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Caution remains the watchword as global equities edge up for the week
The last week’s market highlights:
Quote of the week:
"I really think it is not a desirable thing for a president to comment so explicitly on Fed policy." – Janet Yellen
Each week, we present our featured topics in the context of the major themes listed below from the Nuveen Q4 Outlook:
- U.S. economy: Still running ahead of its peers.
- Global economy: Trade a bigger concern outside the U.S.
- Policy watch: Trade risks haven’t bitten the U.S. yet, but that may change.
- Fixed income: Continue to position for rising rates.
- Equities: The price is right outside the U.S.
- Asset allocation: Finding pockets of opportunity.
Global economy: What happens in China may not stay in China
"If China's economy was to slow down...they're a big enough economy, it would have spillover effects to the United States," Boston Fed President Eric Rosengren said recently. Let’s take that statement one step further. A steep downturn in China—the single largest contributor to global growth since the financial crisis in 2008—would have spillover effects to the rest of the world.
On Friday, October 19, China reported year-over-year GDP growth of 6.5% in the third quarter, its slowest pace of expansion since 2009. Based on recent data releases leading up to the GDP report, this slightly-below-forecast result didn’t surprise us. The Caixin China General Services Purchasing Managers’ Index (PMI), a gauge of manufacturing and service-sector activity, registered 52.1 in September, little changed from August but far below its most recent peak in January. (Readings above 50 indicate expansion.) While service-sector performance improved, manufacturing output continued to slump amid stalling new-order growth and falling employment.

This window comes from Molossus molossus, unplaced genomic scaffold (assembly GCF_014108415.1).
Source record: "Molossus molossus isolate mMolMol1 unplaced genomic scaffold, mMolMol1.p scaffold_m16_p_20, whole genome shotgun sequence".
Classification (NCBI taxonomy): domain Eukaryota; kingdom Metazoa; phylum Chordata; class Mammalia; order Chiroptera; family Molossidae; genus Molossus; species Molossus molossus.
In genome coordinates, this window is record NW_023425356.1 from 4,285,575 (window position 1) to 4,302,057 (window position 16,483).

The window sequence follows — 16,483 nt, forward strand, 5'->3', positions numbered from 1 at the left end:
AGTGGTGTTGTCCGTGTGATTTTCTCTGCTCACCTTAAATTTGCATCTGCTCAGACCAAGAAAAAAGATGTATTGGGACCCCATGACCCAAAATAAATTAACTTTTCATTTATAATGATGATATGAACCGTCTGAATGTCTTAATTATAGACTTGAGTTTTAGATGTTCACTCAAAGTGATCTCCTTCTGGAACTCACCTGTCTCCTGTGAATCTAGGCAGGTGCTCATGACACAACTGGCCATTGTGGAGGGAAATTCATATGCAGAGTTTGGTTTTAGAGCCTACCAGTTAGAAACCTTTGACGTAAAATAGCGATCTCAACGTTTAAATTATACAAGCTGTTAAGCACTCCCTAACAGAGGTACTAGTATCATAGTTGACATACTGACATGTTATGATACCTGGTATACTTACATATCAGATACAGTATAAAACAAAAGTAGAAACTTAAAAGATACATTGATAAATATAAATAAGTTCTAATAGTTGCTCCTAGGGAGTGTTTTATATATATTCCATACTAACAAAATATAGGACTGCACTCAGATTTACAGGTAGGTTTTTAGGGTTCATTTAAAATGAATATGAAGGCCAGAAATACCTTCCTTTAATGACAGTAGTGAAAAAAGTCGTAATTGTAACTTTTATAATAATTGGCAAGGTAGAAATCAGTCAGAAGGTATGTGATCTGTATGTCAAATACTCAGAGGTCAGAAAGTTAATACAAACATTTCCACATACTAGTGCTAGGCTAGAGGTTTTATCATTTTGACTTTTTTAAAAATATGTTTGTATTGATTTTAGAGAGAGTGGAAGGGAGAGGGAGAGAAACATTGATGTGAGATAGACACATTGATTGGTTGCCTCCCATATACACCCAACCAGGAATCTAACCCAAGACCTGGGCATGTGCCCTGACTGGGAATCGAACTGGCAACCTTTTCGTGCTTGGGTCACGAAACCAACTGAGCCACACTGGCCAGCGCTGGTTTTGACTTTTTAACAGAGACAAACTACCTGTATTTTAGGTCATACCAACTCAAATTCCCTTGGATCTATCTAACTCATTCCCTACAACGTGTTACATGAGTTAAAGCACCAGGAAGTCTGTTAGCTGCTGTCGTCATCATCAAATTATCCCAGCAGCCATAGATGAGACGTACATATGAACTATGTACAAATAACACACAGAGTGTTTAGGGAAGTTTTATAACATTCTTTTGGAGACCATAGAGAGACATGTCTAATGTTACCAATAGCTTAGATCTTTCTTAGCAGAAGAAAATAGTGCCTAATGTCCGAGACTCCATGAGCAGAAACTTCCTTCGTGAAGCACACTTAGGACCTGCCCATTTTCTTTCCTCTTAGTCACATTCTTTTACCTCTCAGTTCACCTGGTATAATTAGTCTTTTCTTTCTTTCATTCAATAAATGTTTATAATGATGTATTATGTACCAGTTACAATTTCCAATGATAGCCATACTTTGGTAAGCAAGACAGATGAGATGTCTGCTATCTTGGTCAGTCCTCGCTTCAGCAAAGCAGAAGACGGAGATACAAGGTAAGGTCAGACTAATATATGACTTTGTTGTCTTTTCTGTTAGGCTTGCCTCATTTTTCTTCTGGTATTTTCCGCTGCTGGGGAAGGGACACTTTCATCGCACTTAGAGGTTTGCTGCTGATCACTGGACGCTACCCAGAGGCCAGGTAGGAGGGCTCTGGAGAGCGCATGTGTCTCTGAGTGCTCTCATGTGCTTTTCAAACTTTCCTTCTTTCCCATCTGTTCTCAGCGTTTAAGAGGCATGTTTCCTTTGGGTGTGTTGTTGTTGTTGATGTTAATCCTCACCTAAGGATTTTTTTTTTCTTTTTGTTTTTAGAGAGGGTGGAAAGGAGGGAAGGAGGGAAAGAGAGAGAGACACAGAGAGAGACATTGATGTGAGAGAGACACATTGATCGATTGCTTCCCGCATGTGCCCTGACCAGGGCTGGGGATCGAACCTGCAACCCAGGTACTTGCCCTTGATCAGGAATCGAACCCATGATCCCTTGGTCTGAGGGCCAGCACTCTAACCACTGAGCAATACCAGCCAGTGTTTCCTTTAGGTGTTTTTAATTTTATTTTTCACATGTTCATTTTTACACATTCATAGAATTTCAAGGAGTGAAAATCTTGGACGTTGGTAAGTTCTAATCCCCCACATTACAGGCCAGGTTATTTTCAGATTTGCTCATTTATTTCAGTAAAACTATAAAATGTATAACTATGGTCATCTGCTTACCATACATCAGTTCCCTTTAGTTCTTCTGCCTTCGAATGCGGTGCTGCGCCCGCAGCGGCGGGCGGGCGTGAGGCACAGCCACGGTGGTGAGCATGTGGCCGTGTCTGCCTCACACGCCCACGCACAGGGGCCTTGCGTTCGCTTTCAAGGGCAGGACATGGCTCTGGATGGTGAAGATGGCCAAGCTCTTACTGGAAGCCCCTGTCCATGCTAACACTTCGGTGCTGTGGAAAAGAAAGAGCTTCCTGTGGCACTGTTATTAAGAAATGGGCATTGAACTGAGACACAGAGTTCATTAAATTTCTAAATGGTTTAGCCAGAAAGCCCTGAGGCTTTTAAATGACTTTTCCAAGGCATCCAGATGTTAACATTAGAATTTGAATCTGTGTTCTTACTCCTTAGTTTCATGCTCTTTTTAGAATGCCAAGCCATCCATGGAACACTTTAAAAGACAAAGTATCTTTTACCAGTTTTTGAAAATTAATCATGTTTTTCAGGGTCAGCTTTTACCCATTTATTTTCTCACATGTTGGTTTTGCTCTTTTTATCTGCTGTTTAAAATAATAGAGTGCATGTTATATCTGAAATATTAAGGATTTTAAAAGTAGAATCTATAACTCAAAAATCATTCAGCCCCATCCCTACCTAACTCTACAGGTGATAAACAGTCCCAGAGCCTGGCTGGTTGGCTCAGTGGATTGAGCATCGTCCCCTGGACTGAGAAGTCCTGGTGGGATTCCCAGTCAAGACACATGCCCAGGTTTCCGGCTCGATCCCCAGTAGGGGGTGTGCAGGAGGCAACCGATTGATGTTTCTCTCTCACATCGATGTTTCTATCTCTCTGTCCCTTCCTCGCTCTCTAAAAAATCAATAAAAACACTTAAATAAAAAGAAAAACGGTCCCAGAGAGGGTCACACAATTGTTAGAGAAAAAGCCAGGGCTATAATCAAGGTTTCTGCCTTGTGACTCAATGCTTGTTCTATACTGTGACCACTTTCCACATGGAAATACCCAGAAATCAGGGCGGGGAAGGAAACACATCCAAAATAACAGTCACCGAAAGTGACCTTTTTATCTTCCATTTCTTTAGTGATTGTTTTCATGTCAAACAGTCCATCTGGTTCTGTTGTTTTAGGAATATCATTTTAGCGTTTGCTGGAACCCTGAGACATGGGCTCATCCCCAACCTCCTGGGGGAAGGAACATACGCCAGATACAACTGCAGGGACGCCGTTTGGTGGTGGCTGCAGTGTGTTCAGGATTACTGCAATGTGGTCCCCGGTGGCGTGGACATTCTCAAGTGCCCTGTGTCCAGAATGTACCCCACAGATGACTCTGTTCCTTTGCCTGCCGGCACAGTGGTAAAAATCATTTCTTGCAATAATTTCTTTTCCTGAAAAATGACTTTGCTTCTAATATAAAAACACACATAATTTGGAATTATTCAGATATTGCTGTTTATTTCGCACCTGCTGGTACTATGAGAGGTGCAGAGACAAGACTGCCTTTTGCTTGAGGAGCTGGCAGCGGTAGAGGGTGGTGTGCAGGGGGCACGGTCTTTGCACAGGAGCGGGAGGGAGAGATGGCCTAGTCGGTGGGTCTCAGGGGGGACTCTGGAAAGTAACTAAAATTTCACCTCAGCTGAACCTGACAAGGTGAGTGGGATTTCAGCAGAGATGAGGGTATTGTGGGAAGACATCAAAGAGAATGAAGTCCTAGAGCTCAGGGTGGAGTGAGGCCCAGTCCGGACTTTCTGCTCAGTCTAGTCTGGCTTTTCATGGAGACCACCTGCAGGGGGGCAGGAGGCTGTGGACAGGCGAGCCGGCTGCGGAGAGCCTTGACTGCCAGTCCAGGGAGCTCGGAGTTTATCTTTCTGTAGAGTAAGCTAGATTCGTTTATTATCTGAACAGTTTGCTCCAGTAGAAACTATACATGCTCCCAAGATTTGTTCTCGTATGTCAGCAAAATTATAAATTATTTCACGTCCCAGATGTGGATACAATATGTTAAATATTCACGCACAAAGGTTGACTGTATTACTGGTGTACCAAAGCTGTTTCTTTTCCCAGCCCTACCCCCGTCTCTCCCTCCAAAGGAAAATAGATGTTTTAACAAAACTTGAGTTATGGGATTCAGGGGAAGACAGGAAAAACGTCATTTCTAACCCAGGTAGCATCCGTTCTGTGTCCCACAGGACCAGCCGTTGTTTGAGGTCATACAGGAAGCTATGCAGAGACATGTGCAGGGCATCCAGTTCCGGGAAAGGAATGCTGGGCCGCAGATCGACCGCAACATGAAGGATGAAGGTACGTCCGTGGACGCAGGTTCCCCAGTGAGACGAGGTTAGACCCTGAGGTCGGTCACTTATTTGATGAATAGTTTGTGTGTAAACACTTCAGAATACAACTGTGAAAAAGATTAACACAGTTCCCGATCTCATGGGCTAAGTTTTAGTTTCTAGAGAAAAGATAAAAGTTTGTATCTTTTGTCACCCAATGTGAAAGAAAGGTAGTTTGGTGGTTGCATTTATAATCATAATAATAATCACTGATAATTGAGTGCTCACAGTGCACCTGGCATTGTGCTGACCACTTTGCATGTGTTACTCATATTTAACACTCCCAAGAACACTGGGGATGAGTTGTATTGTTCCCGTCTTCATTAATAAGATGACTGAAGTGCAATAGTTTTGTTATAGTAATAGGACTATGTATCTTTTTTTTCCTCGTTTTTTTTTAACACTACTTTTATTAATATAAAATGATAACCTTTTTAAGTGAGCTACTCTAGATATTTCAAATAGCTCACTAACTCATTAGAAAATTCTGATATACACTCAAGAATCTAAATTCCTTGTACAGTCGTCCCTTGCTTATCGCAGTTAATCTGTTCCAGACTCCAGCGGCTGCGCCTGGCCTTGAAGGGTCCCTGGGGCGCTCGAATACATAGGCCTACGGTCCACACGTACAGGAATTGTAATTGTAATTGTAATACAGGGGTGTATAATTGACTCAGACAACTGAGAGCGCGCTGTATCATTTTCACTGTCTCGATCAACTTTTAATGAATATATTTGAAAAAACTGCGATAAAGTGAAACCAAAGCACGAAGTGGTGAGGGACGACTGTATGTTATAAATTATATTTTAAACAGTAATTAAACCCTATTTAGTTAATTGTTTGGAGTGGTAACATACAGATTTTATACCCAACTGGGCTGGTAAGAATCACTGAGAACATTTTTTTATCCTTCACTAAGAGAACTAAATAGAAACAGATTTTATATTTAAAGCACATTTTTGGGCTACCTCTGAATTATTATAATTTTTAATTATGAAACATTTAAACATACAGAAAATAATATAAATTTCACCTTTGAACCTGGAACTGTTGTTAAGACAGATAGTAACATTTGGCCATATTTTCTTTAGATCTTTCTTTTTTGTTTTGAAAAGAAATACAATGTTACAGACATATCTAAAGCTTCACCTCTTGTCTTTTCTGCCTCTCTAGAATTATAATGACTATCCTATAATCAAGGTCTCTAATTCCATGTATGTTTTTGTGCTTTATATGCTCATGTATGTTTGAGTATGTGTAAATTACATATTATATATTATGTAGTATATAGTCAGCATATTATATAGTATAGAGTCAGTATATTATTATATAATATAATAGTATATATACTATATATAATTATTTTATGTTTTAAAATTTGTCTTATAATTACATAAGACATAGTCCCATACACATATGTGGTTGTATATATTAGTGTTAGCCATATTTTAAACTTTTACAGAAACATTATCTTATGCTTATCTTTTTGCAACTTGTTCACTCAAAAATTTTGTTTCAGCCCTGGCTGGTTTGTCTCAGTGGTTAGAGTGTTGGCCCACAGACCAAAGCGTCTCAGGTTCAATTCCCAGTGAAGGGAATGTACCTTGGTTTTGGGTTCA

It’s tempting to conclude that tariffs have been the main culprit behind this GDP/manufacturing deceleration. Although tariffs have played a role, China’s economy had already been slowing well before the U.S. fired the first shot in the nascent trade war. A main driver of the drop has been Beijing’s rollout of regulations to limit the spread of China’s so-called “shadow banking” system. This term refers to activities—such as issuing speculative loans—that financial companies outside the formal banking sector market as wealth management products.